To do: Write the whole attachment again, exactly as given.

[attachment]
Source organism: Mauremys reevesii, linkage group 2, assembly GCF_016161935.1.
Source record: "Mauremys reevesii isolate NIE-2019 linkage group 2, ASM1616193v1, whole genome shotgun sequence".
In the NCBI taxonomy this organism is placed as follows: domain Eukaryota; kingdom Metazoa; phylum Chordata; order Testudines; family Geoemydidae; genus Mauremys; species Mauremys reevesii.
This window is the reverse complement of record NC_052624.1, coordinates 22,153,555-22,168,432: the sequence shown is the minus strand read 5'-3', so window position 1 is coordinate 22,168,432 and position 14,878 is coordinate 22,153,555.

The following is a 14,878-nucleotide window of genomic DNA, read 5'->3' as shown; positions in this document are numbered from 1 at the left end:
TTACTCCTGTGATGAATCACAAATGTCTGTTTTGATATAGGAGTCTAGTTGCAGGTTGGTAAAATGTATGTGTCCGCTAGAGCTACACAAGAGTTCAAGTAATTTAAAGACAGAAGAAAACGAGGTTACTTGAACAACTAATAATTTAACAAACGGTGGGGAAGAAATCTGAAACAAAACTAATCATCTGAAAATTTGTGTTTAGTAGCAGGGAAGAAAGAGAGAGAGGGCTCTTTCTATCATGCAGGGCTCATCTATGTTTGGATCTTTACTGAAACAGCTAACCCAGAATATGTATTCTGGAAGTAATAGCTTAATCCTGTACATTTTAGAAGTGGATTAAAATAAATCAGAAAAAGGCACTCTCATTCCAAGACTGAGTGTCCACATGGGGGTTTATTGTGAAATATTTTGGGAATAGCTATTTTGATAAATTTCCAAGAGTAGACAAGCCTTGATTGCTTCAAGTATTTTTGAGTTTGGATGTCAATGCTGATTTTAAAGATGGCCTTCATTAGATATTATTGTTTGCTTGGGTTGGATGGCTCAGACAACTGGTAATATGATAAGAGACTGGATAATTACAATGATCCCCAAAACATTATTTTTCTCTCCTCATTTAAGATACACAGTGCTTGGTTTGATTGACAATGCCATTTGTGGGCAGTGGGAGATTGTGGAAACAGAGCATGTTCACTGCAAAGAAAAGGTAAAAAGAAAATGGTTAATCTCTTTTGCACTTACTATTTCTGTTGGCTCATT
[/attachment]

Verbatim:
Source organism: Mauremys reevesii, linkage group 2, assembly GCF_016161935.1.
Source record: "Mauremys reevesii isolate NIE-2019 linkage group 2, ASM1616193v1, whole genome shotgun sequence".
In the NCBI taxonomy this organism is placed as follows: domain Eukaryota; kingdom Metazoa; phylum Chordata; order Testudines; family Geoemydidae; genus Mauremys; species Mauremys reevesii.
This window is the reverse complement of record NC_052624.1, coordinates 22,153,555-22,168,432: the sequence shown is the minus strand read 5'-3', so window position 1 is coordinate 22,168,432 and position 14,878 is coordinate 22,153,555.

The following is a 14,878-nucleotide window of genomic DNA, read 5'->3' as shown; positions in this document are numbered from 1 at the left end:
TTACTCCTGTGATGAATCACAAATGTCTGTTTTGATATAGGAGTCTAGTTGCAGGTTGGTAAAATGTATGTGTCCGCTAGAGCTACACAAGAGTTCAAGTAATTTAAAGACAGAAGAAAACGAGGTTACTTGAACAACTAATAATTTAACAAACGGTGGGGAAGAAATCTGAAACAAAACTAATCATCTGAAAATTTGTGTTTAGTAGCAGGGAAGAAAGAGAGAGAGGGCTCTTTCTATCATGCAGGGCTCATCTATGTTTGGATCTTTACTGAAACAGCTAACCCAGAATATGTATTCTGGAAGTAATAGCTTAATCCTGTACATTTTAGAAGTGGATTAAAATAAATCAGAAAAAGGCACTCTCATTCCAAGACTGAGTGTCCACATGGGGGTTTATTGTGAAATATTTTGGGAATAGCTATTTTGATAAATTTCCAAGAGTAGACAAGCCTTGATTGCTTCAAGTATTTTTGAGTTTGGATGTCAATGCTGATTTTAAAGATGGCCTTCATTAGATATTATTGTTTGCTTGGGTTGGATGGCTCAGACAACTGGTAATATGATAAGAGACTGGATAATTACAATGATCCCCAAAACATTATTTTTCTCTCCTCATTTAAGATACACAGTGCTTGGTTTGATTGACAATGCCATTTGTGGGCAGTGGGAGATTGTGGAAACAGAGCATGTTCACTGCAAAGAAAAGGTAAAAAGAAAATGGTTAATCTCTTTTGCACTTACTATTTCTGTTGGCTCATT